September 7th - October 11th, 2017
Michel Rein, Paris
Gallery Michel Rein is pleased to present Christian Hidaka's sixth solo exhibition after Marabout (2017, Brussels), The Fool (2015), Souvenir (2012), Red Desert (2011) and Balanced Rock (2010).
In front of us, a large canvas is stretched out: a cobbled courtyard surrounded by high crenellated walls. The canvas takes up the entire wall, reminiscent of a theater stage set. The only difference is that a set normally adjusts its perspective to that of the spectator’s position; it i a false extension of it.
The stonewalls painted on the canvas do not prolong the walls of the gallery and a gap has been inserted between the space of reality and the fictional place, a discontinuity which gives up on illusion: the space that opens up is not ours, it is other. To the left of the abandoned courtyard there is a motionless
landscape, inhabited by strange polyhedrons. No human presence —the only bodies there are geo metric. Christian Hidaka did not invent the two scenes that open the Players exhibition; he borrowed them from two works in which they illustrate two methods of organization, in time and in space. The polyhedron landscape interprets a plate from a mid -18th century treatise on linear perspective by the English painter Joshua Kirby. The painting on the wall picks up an etching from the Utriusque Cosmi Historia , published between 1617 and 1619 by the hermetic philosopher Robert Fludd, another Englishman. In a passage dedicated to what he calls the “techniques of the Microcosm”— techniques by which we organize our internal activity—Fludd speaks of the art of memory. This art, passed down from classical rhetoric, recommends orators to translate knowledge or speeches into striking images “striking” images, which is to say strange, peculiar, for we remember the bizarre but forget the banal. The orators would then place these images in a mental space with a known and unchanging plan. Whenever they would revisit this space they would come upon the images that held their memories. Fludd’s method recommends that we choose theater stages to serve as memory spaces. It is one of these theaters that Christian Hidaka reinterprets in the first room of the exhibition. As for the images that must populate this stage in order to change it into a memory space, they appear in the second room...
Between the colonnades, on the two -colored tiling and beneath the arcades of places that have lost none of their geometry, a troupe of Players interpret strange and motionless pantomimes. Christian Hidaka’s Players are few in number and return from one composition to the next. Here, they are harlequins, young female acrobats, men in djellabas, a silhouette stretched out beneath a fire...In other paintings we find women in kimonos, musicians, silhouettes shaded by parasols. These figures are signs because of their style, linear and flat; because of their outlines, as immutable as the strokes of a digit or a letter; because of their function too: they signify, but in a language whose rules we do not master. They wield a limited number of accessories fans, spheres covered in stars, multicolored cubes—which seem to function as accents. If the young girl were a letter, she would be pronounced differently when her fan is purple than when it is red.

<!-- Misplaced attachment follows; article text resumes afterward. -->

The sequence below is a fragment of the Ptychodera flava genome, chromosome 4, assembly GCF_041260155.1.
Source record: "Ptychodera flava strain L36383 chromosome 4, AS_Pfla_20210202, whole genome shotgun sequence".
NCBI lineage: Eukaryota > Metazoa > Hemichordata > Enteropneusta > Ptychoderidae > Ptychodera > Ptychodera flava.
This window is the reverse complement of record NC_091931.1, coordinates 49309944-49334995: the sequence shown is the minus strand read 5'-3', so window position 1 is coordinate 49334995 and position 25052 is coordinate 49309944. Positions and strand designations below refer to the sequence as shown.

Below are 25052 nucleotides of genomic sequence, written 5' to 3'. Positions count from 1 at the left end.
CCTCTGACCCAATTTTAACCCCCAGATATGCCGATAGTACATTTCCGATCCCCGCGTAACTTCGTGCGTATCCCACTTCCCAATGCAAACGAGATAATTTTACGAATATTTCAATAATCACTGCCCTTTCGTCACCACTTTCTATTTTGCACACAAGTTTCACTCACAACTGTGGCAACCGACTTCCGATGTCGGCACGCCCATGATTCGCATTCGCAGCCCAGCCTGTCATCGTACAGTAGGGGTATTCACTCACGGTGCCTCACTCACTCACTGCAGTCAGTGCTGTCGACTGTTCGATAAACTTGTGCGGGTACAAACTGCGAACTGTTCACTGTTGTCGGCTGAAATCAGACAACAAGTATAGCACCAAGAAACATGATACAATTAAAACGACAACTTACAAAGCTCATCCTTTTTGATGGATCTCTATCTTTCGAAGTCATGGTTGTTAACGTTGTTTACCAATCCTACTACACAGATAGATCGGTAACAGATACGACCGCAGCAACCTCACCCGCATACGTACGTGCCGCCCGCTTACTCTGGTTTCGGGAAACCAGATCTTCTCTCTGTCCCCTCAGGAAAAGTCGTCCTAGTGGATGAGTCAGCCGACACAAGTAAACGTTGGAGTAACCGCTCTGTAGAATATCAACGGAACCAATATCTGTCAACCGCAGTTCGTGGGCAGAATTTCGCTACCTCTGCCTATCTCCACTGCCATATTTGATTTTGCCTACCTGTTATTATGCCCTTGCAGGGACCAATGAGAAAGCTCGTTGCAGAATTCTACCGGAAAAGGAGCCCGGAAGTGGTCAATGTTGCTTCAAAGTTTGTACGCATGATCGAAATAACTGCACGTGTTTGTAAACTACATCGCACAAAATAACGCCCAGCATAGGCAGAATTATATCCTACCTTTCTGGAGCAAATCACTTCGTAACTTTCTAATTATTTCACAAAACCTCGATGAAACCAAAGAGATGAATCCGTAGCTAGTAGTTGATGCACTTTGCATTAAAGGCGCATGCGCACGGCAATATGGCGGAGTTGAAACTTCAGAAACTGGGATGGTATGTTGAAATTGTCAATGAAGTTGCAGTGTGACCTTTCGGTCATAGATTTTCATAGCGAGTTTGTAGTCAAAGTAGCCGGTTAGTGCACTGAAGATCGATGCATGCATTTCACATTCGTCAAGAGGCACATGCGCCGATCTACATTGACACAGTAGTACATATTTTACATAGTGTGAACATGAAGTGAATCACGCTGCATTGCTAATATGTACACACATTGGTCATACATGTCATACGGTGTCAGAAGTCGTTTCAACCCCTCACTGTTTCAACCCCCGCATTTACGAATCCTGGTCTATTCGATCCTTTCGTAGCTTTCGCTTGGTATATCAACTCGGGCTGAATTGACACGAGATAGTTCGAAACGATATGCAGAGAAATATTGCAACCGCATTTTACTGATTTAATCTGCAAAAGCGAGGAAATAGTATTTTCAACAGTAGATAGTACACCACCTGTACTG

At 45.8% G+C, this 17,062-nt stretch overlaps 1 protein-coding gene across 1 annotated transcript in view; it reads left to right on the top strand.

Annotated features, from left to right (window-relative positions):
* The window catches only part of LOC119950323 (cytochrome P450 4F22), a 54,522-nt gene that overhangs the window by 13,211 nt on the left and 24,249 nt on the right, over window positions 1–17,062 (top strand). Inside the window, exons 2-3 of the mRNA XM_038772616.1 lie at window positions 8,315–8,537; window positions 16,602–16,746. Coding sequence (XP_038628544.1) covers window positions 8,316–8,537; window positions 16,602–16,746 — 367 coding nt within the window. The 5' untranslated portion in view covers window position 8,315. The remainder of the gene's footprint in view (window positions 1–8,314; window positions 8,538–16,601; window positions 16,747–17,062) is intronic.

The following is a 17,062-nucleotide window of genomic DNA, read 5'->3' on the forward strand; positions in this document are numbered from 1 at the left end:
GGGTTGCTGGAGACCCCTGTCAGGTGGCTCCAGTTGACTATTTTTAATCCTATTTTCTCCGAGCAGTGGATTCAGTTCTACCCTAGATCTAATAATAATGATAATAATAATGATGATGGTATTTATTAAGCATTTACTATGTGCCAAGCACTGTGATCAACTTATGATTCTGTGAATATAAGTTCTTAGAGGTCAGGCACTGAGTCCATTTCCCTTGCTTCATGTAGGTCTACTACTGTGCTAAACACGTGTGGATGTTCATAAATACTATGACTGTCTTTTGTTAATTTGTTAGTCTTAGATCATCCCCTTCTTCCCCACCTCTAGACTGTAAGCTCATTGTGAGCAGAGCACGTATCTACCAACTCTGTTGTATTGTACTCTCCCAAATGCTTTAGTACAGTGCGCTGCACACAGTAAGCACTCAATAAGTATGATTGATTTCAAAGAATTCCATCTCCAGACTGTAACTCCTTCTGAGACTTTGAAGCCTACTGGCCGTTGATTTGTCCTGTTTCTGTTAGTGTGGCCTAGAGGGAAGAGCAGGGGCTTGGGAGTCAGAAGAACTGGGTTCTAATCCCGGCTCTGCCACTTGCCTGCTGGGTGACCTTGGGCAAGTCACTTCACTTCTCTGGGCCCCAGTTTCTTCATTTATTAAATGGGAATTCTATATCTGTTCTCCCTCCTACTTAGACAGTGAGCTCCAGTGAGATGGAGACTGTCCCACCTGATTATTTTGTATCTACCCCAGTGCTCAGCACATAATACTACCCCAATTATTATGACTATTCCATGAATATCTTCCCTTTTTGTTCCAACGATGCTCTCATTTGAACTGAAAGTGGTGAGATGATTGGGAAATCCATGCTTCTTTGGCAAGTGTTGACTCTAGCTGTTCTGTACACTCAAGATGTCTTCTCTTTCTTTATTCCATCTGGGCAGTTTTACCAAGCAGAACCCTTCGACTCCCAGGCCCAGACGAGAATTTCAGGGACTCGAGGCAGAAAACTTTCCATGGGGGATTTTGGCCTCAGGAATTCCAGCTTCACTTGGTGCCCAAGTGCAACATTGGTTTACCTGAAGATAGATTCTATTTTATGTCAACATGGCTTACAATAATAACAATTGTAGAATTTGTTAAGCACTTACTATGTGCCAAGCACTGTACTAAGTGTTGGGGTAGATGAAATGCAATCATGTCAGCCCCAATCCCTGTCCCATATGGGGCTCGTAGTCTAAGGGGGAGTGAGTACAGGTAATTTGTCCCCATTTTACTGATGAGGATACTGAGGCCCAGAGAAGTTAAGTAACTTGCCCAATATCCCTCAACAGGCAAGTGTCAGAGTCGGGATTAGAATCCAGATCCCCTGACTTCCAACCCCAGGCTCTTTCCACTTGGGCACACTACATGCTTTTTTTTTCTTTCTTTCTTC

Christian Hidaka’s paintings function through a condensation of inspirations. There are Fludd’s theaters of course, but there is also the Italian Trecento with its tilted tiling, its closed spatiality, its pale, muted fresco-like colors. Images of carnivals also come to mind, as do Venetian painters, Pietro Longhi’s masks. In other instances, one wonders if the fans playing against backgrounds that resemble paintings are not meant to evoke Noh. Then one is struck by the similarities between videogames and this universe where volume is expressed through accentuation of the plane, where figures switch outfits and accessories, just as gamers dress up and equip characters to their liking. The strangeness of this world is similar to the images of memory: it can only be deciphered by the one who composed it.
Walking around the exhibition, places and scenes follow one another in a regular scansion; the gallery in its turn is transformed into a memory theater. It can be revisited in the mind: first the antechamber with its empty spaces, thereafter the main room with the Players performing their mysterious ceremonies. One painting after another, the visit can be reconstructed. But we will always be unable to break the seal of these images and gain access to the knowledge and the speeches that they hide within. The image remains image. Nothing can unfold the enigma.
Nina Leger, July 2017